Bird migration is perhaps one of nature’s greatest feats, easily observed each spring as waves of species arrive from warmer climates each week. I always enjoy watching the spring progression, observing our bird feeders and the woodlands and natural areas around our house for the first signs of each particular bird’s arrival.
For the past 8 years, Champaign resident and Master Naturalist, Paul Wilson, has been especially interested in the return of one particular bird species. Wilson is an avid birder, closely watching the bird utopia that he and his wife have created in their backyard for arrival of new species each week of spring. However, Wilson travels to a nearby Carle Clinic location to carefully observe the arrival of one species of particular interest each spring, the purple martin.
“I grew up with a martin house on our property in Oklahoma,” recalls Wilson. “I loved the fact they really are ‘people birds’ having a long history with humans on this continent.”
Prior to European settlement, some Native American tribes reportedly hung up hollowed out gourds for nesting purple martins. Later, Europeans caught on, adorning structures with various forms of martin housing. Pioneering ornithologist, John James Audobon, noted the significance of martin houses in his travels during 1800’s with this account from 1831, “Almost every country tavern has a martin box on the upper part of its sign-board and I have observed that the handsomer the box, the better does the inn generally prove to be.”
Today, almost all purple martins east of the Rockies, nest exclusively in human-made bird houses, creating their close relationship with our species. Western populations use the traditional nesting structure, seeking out natural cavities in trees to raise their young. They are colonial with sometimes dozens of martins nesting in the same spot each year.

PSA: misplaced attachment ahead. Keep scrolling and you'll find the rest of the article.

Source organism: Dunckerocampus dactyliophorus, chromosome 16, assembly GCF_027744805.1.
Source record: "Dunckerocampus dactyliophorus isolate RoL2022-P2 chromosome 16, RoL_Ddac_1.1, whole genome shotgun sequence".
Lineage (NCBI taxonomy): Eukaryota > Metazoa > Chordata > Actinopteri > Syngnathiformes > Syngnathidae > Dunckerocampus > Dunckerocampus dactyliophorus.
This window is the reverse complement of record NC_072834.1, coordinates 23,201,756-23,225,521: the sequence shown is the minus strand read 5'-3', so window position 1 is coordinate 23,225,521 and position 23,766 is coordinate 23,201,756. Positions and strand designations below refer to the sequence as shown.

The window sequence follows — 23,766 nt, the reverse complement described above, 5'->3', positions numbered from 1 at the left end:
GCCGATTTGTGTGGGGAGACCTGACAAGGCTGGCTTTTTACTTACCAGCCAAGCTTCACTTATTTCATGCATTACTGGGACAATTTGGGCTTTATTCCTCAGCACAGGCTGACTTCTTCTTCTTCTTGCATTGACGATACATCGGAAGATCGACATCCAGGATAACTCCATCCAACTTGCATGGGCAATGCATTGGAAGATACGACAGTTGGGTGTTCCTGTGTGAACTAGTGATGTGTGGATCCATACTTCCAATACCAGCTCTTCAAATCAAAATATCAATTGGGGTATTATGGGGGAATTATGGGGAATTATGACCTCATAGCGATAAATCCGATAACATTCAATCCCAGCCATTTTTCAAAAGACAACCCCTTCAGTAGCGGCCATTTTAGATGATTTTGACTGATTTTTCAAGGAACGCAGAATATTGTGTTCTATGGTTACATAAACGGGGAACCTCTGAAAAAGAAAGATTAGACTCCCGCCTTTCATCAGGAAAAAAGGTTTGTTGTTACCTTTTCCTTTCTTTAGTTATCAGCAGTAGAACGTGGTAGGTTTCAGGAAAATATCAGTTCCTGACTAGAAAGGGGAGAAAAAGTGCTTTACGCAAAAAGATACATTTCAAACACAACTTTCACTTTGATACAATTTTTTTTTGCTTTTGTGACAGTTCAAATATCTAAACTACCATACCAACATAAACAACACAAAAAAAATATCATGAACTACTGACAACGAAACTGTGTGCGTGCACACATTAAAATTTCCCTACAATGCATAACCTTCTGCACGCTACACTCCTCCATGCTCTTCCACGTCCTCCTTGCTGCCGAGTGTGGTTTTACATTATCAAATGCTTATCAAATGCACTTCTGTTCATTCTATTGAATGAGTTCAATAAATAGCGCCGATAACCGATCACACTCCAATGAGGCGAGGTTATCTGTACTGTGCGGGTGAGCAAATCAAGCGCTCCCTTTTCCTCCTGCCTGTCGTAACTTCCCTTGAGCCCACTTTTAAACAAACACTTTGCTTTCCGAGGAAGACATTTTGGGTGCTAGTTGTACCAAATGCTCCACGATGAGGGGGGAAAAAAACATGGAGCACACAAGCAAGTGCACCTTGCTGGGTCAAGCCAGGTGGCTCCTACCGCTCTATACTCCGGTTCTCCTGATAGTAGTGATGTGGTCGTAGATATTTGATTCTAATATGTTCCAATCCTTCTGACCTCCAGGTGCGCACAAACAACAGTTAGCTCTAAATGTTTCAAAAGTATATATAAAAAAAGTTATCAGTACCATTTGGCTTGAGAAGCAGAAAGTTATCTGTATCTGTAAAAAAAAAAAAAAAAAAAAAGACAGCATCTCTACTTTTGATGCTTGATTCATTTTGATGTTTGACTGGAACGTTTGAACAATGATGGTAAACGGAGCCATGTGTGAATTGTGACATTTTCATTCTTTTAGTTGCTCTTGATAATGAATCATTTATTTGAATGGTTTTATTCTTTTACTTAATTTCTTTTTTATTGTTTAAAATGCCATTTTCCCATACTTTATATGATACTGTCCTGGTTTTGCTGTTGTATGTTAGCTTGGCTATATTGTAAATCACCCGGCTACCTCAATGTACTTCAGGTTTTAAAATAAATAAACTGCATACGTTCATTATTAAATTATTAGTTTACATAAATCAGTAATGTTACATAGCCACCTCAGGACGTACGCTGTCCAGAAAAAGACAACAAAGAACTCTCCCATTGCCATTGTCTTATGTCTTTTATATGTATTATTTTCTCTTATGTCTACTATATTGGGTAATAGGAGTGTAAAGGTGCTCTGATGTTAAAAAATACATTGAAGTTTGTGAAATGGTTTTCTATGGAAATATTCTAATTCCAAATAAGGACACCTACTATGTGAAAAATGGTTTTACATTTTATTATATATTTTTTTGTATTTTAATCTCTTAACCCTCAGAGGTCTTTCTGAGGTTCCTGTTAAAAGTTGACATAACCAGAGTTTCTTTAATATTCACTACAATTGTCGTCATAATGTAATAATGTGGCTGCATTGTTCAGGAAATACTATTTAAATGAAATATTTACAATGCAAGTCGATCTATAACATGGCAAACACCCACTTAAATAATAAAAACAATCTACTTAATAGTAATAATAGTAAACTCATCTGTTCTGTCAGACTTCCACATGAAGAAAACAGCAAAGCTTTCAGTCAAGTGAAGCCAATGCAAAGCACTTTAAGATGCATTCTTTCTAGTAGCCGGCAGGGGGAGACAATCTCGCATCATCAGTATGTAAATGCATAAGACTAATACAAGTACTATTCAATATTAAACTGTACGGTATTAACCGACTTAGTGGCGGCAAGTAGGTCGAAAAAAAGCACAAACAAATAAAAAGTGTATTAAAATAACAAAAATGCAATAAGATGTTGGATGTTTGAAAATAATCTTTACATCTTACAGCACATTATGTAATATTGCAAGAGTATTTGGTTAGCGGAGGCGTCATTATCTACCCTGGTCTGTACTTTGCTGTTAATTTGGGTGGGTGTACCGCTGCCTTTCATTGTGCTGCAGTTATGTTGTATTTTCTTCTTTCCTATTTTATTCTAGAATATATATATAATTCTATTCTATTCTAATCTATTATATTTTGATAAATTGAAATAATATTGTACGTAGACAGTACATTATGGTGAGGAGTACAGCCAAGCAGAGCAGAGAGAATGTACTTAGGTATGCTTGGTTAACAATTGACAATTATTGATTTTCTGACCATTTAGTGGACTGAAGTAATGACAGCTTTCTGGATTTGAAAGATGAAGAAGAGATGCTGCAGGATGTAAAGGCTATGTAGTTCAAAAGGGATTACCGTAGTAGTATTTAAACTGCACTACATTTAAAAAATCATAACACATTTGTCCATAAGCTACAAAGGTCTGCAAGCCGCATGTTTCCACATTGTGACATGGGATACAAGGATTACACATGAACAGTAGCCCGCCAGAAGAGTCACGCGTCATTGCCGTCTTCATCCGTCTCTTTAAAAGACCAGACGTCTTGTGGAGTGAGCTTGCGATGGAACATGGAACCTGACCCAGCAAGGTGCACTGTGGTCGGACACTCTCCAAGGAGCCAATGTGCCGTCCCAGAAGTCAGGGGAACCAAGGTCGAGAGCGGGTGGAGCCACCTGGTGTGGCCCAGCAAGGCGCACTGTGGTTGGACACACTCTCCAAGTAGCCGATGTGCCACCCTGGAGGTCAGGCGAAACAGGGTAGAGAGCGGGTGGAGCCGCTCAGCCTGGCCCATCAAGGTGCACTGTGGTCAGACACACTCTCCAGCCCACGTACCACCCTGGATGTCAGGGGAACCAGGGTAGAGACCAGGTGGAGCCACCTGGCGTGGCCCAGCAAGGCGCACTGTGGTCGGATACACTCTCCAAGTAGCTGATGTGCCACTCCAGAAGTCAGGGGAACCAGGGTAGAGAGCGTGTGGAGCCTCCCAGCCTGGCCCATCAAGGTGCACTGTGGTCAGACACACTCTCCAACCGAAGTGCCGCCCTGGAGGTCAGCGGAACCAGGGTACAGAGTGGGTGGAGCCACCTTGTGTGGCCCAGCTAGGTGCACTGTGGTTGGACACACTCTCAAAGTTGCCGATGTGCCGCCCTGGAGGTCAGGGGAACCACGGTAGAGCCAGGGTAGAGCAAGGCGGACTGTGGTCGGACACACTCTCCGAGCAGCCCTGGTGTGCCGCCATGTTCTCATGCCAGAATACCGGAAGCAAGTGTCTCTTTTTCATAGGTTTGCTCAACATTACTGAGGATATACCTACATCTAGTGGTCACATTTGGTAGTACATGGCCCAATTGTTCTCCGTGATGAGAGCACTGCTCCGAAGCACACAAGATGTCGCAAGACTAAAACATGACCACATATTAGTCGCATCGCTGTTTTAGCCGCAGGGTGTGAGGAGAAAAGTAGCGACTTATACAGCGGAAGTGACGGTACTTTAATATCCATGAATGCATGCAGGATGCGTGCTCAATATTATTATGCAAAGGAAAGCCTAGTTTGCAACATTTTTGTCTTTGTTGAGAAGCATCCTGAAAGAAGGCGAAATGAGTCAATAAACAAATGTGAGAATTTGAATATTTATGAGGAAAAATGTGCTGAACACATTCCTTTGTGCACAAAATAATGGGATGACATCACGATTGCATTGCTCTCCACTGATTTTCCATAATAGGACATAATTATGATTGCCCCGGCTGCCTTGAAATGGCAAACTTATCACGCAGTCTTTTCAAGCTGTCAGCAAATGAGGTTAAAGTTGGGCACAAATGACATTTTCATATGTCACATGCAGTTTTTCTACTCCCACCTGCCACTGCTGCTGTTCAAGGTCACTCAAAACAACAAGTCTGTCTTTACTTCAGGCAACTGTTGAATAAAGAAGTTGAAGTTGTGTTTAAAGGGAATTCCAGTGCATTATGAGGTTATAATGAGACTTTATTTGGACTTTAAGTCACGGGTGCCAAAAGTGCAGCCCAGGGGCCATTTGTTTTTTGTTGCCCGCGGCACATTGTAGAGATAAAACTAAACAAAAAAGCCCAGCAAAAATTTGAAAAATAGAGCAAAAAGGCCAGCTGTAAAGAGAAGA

Wilson, now a retired physician from Carle, led the charge to establish a martin house at the Carle Clinic location near Mattis and Windsor Avenue in Champaign back in 2011. He petitioned his fellow employees to raise some funds for materials and constructed two large martin houses near a pond at the east side of his clinic. Over the years, it has gained attention from patients and employees alike as the human-friendly birds make their acrobatic and entertaining dives and twists to eat insects or get a drink from the pond.
“Birds are just one of those things in nature that everybody likes,” notes Wilson. “They are fun to watch and they do eat insects.”
Although Wilson does admit that the insect eating benefits to humans may be a bit overstated for martins in the past. They do forage almost entirely from the air, even drinking water on the fly, as they feed exclusively on a wide variety of flying insects.
Martins typically forage higher in the air than other birds, making the insects they eat generally less pesky to humans. However, historical accounts have made extravagant claims such as eating “2,000 mosquitos a day” with little basis in science to corroborate and research identifying a diverse diet of wasps, winged ants, some bees, flies, beetles, moths, butterflies and dragonflies.
Each spring, Wilson diligently watches for the return of his beloved martins. He notes that they typically arrive in Champaign County around April 1st. The Purple Martin Conservation Association has a wonderful website for tracking migration. According to data reported on their site, Wilson’s martin colony is often one of the first to arrive in Champaign County each year. It’s grown from an initial population of 4 pairs in 2011 to over a dozen breeding pairs today. When asked what his biggest challenge has been, Wilson replies, “Weather has been our biggest challenge, the wind can really push over the tall poles used for martin houses.”
In recent years, Wilson moved the houses and installed new poles with about 5 or 6 feet of below-ground cement and they seem to be holding up well. He usually checks the colony once or twice a week by cranking the martin house down its pole on a pulley system. The nests do require some maintenance to prevent invasion from introduced species such as European starlings and house sparrows, but it’s a labor of love for Wilson.
“It’s a fun satisfying hobby when you see the young martins fledge and begin to forage on their own,” says Wilson.
Each year he bids them adieu in late summer as they begin the long trek back to overwintering grounds in South America.
The purple martin certainly has a unique history and relationship with human populations. Although our species has driven habitat loss on this continent, seriously threatening martin populations, we have artificially supported their kind by providing nesting structures for eastern populations. It’s an interesting story of success with captivating birds that truly are ‘people birds’.